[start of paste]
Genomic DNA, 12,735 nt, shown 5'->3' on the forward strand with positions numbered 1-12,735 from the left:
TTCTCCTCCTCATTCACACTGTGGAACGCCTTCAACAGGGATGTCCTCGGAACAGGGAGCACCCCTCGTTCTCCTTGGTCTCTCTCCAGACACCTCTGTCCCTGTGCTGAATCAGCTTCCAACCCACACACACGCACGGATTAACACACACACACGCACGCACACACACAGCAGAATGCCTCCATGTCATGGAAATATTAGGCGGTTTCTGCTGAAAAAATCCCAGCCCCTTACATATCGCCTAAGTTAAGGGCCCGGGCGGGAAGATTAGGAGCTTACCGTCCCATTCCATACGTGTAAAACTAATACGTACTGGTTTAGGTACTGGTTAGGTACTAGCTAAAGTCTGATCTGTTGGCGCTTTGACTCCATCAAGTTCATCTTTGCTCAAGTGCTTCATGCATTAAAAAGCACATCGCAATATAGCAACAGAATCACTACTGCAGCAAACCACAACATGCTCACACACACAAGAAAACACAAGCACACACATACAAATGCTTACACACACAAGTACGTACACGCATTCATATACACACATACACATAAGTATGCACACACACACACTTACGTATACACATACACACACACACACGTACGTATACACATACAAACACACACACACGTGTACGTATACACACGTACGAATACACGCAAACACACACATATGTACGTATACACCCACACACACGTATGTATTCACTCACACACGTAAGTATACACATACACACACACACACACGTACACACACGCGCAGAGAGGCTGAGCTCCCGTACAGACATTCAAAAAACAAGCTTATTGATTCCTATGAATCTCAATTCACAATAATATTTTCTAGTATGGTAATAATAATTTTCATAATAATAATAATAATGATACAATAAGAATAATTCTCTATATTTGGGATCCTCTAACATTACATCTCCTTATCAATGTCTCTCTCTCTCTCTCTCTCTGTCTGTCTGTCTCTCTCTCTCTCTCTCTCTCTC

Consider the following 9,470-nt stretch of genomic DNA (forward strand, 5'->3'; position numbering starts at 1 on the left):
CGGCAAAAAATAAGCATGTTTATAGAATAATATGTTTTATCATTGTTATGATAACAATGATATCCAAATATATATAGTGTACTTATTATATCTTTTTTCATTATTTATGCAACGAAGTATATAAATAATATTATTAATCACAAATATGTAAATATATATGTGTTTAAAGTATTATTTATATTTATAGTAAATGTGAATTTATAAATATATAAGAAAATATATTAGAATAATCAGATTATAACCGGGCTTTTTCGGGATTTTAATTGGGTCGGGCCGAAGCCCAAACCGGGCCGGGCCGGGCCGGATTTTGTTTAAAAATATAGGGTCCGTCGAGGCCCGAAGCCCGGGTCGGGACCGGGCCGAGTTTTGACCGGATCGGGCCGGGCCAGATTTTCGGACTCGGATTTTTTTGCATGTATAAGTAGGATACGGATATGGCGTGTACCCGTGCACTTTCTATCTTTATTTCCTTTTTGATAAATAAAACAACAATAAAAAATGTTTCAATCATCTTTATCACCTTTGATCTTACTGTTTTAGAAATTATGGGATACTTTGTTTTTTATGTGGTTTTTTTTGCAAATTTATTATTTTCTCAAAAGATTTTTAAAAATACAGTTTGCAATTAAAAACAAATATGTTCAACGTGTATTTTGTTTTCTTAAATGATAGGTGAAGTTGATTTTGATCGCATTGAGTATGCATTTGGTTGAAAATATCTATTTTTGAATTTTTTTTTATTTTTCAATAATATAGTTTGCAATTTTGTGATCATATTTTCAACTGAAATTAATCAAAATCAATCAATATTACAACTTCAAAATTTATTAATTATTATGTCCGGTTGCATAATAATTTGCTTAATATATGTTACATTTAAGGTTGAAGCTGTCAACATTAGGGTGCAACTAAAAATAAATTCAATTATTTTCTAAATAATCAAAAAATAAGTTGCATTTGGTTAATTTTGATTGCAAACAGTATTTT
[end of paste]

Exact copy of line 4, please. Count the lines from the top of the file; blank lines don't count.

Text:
CGGCAAAAAATAAGCATGTTTATAGAATAATATGTTTTATCATTGTTATGATAACAATGATATCCAAATATATATAGTGTACTTATTATATCTTTTTTCATTATTTATGCAACGAAGTATATAAATAATATTATTAATCACAAATATGTAAATATATATGTGTTTAAAGTATTATTTATATTTATAGTAAATGTGAATTTATAAATATATAAGAAAATATATTAGAATAATCAGATTATAACCGGGCTTTTTCGGGATTTTAATTGGGTCGGGCCGAAGCCCAAACCGGGCCGGGCCGGGCCGGATTTTGTTTAAAAATATAGGGTCCGTCGAGGCCCGAAGCCCGGGTCGGGACCGGGCCGAGTTTTGACCGGATCGGGCCGGGCCAGATTTTCGGACTCGGATTTTTTTGCATGTATAAGTAGGATACGGATATGGCGTGTACCCGTGCACTTTCTATCTTTATTTCCTTTTTGATAAATAAAACAACAATAAAAAATGTTTCAATCATCTTTATCACCTTTGATCTTACTGTTTTAGAAATTATGGGATACTTTGTTTTTTATGTGGTTTTTTTTGCAAATTTATTATTTTCTCAAAAGATTTTTAAAAATACAGTTTGCAATTAAAAACAAATATGTTCAACGTGTATTTTGTTTTCTTAAATGATAGGTGAAGTTGATTTTGATCGCATTGAGTATGCATTTGGTTGAAAATATCTATTTTTGAATTTTTTTTTATTTTTCAATAATATAGTTTGCAATTTTGTGATCATATTTTCAACTGAAATTAATCAAAATCAATCAATATTACAACTTCAAAATTTATTAATTATTATGTCCGGTTGCATAATAATTTGCTTAATATATGTTACATTTAAGGTTGAAGCTGTCAACATTAGGGTGCAACTAAAAATAAATTCAATTATTTTCTAAATAATCAAAAAATAAGTTGCATTTGGTTAATTTTGATTGCAAACAGTATTTT